Forced to confront bipartisan anger over the bungled U.S. exit from Afghanistan, President Joe Biden instead gave a speech on why drawing down U.S. troops after two decades war was in the American interest.
In so doing, he missed the point.
Americans aren’t troubled by the withdrawal policy – a majority support it – they are upset by the execution of the exit that occurred on his watch. They did not want to see Afghan allies executed as city after city were overrun. They didn’t want to see desperate Afghan civilians clinging to a C-17 military jets, some falling to their death as planes lofted to the sky. They didn’t expect the capital to fall in six days. And they didn’t expect to hear a top U.S. general warn terror attacks may once again launch from Afghanistan, threatening America.
In his nationally televised speech, Biden made one concession most Americans would agree with: his administration was caught off guard that Afghanistan fell to the Taliban even before the U.S. could get its diplomats, Afghan loyalists and troops out safely.
“The truth is, this did unfold more quickly than we had anticipated,” Biden told Americans, while insisting he sticks by his withdrawal decision.
The rest of the speech, however, failed to address the bungled exit with specificity and served as a reminder that – as The Washington Post declared in a front-page article last year – Biden has been “maddeningly inconsistent” on Afghanistan.
He opposed in 2009 the military surge that military leaders proposed, and President Obama authorized, one now widely credited with quieting the insurgency that killed numerous soldiers with IEDs and blue on green attacks from 2007 to 2010.
Biden also opposed the raid that killed Osama bin Laden, a mission cheered by Americans. And he overruled his own commanders this summer when he abruptly shut down the U.S. air base in Bagram when military leaders were arguing to keep a small contingent of U.S. troops in country beyond September. That decision looks more consequential with the chaos now at the Kabul civilian airport.
For most of his speech, Biden sounded the same ending endless war principles that his predecessor Donald Trump advocated. In so doing, he revised his own personal history, most importantly when it came to using the military for nation building.
“Our mission in Afghanistan was never supposed to have been nation-building. It was never supposed to be creating a unified, centralized democracy,” the president said Monday.
That statement ignored an important reality: Biden as a U.S. senator co-sponsored the first multibillion nation-building legislation for Afghanistan in 2002, insisting building a stable country and government was essential.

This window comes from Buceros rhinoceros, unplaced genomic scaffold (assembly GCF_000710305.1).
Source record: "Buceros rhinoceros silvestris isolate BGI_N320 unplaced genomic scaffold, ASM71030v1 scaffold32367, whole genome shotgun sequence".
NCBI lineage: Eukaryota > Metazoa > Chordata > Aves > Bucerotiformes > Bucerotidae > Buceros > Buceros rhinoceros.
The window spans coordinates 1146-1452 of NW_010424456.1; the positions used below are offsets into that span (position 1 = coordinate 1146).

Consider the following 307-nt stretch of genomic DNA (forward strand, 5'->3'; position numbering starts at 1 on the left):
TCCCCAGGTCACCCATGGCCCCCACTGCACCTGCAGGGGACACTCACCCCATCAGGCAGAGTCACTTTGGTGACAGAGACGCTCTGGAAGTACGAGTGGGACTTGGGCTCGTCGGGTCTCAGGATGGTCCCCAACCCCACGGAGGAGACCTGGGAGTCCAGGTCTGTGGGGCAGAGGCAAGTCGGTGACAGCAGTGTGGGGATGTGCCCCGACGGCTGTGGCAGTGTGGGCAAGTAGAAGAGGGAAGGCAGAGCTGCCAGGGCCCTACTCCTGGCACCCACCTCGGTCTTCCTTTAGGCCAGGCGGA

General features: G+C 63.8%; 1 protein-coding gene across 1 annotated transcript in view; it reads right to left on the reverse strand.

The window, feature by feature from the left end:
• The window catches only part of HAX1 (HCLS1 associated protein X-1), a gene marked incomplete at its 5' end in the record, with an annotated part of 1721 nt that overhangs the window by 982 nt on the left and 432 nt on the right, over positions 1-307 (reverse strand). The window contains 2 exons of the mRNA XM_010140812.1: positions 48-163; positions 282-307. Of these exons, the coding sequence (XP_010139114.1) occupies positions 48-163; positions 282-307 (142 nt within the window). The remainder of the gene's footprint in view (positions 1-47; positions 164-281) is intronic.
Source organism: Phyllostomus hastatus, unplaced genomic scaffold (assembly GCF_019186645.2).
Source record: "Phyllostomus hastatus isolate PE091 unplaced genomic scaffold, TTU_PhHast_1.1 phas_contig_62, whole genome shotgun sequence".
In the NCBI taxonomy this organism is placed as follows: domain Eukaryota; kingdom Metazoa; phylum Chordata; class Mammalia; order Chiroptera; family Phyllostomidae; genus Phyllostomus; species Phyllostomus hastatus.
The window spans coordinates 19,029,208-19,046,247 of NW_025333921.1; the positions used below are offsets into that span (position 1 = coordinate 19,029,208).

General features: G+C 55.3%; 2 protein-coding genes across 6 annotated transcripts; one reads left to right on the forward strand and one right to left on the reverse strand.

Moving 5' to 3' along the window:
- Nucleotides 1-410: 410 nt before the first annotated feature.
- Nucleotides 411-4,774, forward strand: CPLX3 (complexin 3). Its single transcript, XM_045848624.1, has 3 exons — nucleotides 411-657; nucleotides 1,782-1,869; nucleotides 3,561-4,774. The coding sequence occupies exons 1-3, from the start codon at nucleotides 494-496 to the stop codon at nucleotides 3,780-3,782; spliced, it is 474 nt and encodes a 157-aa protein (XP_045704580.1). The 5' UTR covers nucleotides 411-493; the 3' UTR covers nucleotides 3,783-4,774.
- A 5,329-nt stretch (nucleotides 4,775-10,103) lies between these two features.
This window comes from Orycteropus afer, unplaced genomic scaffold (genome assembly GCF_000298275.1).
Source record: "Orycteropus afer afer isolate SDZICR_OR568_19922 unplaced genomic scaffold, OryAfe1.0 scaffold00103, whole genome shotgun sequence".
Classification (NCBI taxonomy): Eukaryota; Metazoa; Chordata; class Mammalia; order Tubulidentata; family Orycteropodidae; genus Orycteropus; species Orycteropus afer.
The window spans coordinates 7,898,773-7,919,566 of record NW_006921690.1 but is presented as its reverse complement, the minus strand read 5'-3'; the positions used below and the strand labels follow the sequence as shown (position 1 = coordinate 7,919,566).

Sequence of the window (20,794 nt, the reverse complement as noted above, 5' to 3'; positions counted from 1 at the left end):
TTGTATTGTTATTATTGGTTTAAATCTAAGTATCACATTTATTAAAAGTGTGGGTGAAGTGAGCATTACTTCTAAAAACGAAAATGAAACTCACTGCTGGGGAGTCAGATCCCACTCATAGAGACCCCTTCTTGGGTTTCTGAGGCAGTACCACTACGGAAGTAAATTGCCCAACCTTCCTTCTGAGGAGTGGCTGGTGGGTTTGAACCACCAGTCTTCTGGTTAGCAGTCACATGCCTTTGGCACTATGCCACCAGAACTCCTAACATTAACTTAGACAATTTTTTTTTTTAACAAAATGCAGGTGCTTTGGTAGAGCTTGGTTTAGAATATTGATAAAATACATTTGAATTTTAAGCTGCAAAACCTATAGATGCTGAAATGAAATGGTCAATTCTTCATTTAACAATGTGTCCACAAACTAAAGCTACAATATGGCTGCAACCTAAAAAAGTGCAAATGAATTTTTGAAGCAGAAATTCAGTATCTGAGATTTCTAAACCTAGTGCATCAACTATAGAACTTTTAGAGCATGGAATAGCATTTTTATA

“Perhaps the most important question, however, is one of commitment,” Biden argued in sponsoring the law. “Will we stay the course and build security in Afghanistan, or will we permit this country to relapse into chaos?” He compared nation-building in Afghanistan as important as the U.S. effort known as the Marshall Plan to rebuild Europe after World War II.
“After World War II, America used its soldiers as peacekeepers and its dollars as peacebuilders. This may have been the wisest investment of the past century: We turned our most bitter foes into our staunchest allies.” he said. “But if we’re going to talk about a new Marshall Plan, we should be willing to back up our words with deeds. The original Marshall Plan cost $90 billion in today’s dollars. Our total pledge for Afghan reconstruction is less than 1 percent of that, and we’ve only delivered a fraction of this pledge.”
A year later, Biden doubled down on nation building as essential to preventing chaos in Afghanistan, even as some Bush administration and conservatives questioned such a mission.
“Just two months ago, the President signed the Afghanistan Freedom Support Act of 2002, and Senator Hagel and Senator Lugar and I cosponsored that,” Biden crowed at a February 2003 Senate hearing. ”It was pushed forward by this committee, and we finally got it passed. But the act authorizes $3.3 billion for reconstruction and security of Afghanistan over and above the funds the President might see fit to allocate from other sources.”
Biden, then-the-ranking member on the Senate Foreign Relations Committee, directly endorsed nation building during the hearing, recounting what local Afghans told him was necessary for success during a trip to the war-torn country.
“In some parts of this administration, ‘nation-building’ is a dirty phrase,” Biden argued. ”But the alternative to nation-building is chaos–a chaos that churns out bloodthirsty warlords, drug-traffickers, and terrorists. We’ve seen it happen in Afghanistan before–and we’re watching it happen in Afghanistan today.”
In his speech Monday, Biden also hailed the killing of bin Laden without noting he opposed the mission under Obama.
He suggested he had no choice but to follow the withdrawal plans started by Trump, even though he has reversed nearly every other approach Trump left behind, from the border to the budget.
Biden also declared he was “moving quickly to execute the plans we had put in place to respond to every contingency, including the rapid collapse we’re seeing now” without noting he overruled his military leadership on keeping a small military presence in Afghanistan this fall. He also failed to note the U.S. departure of the Bagram air base was done so awkwardly Afghan commanders felt blindsided.
Aside from truth and consistency, the long-term consequences of Biden’s approach and the chaotic fall of Afghanistan may be far more severe. A top general warned over the weekend Afghanistan could quickly become a terrorist haven capable of striking America again.
And on Monday, competitors like China used the Afghan debacle to sow doubt about America’s commitment to allies like Taiwan.